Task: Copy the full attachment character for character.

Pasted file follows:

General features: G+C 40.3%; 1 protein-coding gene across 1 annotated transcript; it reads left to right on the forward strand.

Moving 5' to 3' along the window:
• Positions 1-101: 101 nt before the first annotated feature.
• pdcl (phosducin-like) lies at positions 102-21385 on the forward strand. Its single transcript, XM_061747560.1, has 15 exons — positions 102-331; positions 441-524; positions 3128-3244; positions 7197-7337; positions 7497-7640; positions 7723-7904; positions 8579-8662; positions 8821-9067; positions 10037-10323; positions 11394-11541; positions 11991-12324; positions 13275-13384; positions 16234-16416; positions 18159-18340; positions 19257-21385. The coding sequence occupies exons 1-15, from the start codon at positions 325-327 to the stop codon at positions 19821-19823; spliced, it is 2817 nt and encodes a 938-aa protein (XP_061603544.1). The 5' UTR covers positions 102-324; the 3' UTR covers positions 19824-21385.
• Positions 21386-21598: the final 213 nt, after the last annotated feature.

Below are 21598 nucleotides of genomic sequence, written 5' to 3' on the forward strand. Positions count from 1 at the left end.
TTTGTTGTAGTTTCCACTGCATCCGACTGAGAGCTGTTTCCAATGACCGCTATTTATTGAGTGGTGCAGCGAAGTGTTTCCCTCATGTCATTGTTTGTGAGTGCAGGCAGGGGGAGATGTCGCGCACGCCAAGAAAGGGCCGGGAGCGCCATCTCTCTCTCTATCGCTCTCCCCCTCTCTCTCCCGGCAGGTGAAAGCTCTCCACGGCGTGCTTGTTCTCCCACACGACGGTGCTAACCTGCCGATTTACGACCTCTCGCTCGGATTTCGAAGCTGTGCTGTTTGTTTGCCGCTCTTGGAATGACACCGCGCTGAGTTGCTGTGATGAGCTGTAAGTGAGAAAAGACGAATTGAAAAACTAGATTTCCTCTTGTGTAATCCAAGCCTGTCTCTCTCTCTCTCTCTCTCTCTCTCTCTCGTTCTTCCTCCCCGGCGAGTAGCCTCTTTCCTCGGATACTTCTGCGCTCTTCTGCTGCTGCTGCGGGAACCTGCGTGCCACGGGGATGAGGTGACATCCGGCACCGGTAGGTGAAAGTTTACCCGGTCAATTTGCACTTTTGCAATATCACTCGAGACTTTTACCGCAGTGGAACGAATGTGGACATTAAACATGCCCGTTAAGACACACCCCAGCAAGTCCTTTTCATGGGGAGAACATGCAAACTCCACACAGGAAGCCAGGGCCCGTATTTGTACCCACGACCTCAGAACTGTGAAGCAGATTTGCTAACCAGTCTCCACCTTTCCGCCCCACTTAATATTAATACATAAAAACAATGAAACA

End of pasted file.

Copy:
General features: G+C 40.3%; 1 protein-coding gene across 1 annotated transcript; it reads left to right on the forward strand.

Moving 5' to 3' along the window:
• Positions 1-101: 101 nt before the first annotated feature.
• pdcl (phosducin-like) lies at positions 102-21385 on the forward strand. Its single transcript, XM_061747560.1, has 15 exons — positions 102-331; positions 441-524; positions 3128-3244; positions 7197-7337; positions 7497-7640; positions 7723-7904; positions 8579-8662; positions 8821-9067; positions 10037-10323; positions 11394-11541; positions 11991-12324; positions 13275-13384; positions 16234-16416; positions 18159-18340; positions 19257-21385. The coding sequence occupies exons 1-15, from the start codon at positions 325-327 to the stop codon at positions 19821-19823; spliced, it is 2817 nt and encodes a 938-aa protein (XP_061603544.1). The 5' UTR covers positions 102-324; the 3' UTR covers positions 19824-21385.
• Positions 21386-21598: the final 213 nt, after the last annotated feature.

Below are 21598 nucleotides of genomic sequence, written 5' to 3' on the forward strand. Positions count from 1 at the left end.
TTTGTTGTAGTTTCCACTGCATCCGACTGAGAGCTGTTTCCAATGACCGCTATTTATTGAGTGGTGCAGCGAAGTGTTTCCCTCATGTCATTGTTTGTGAGTGCAGGCAGGGGGAGATGTCGCGCACGCCAAGAAAGGGCCGGGAGCGCCATCTCTCTCTCTATCGCTCTCCCCCTCTCTCTCCCGGCAGGTGAAAGCTCTCCACGGCGTGCTTGTTCTCCCACACGACGGTGCTAACCTGCCGATTTACGACCTCTCGCTCGGATTTCGAAGCTGTGCTGTTTGTTTGCCGCTCTTGGAATGACACCGCGCTGAGTTGCTGTGATGAGCTGTAAGTGAGAAAAGACGAATTGAAAAACTAGATTTCCTCTTGTGTAATCCAAGCCTGTCTCTCTCTCTCTCTCTCTCTCTCTCTCTCGTTCTTCCTCCCCGGCGAGTAGCCTCTTTCCTCGGATACTTCTGCGCTCTTCTGCTGCTGCTGCGGGAACCTGCGTGCCACGGGGATGAGGTGACATCCGGCACCGGTAGGTGAAAGTTTACCCGGTCAATTTGCACTTTTGCAATATCACTCGAGACTTTTACCGCAGTGGAACGAATGTGGACATTAAACATGCCCGTTAAGACACACCCCAGCAAGTCCTTTTCATGGGGAGAACATGCAAACTCCACACAGGAAGCCAGGGCCCGTATTTGTACCCACGACCTCAGAACTGTGAAGCAGATTTGCTAACCAGTCTCCACCTTTCCGCCCCACTTAATATTAATACATAAAAACAATGAAACA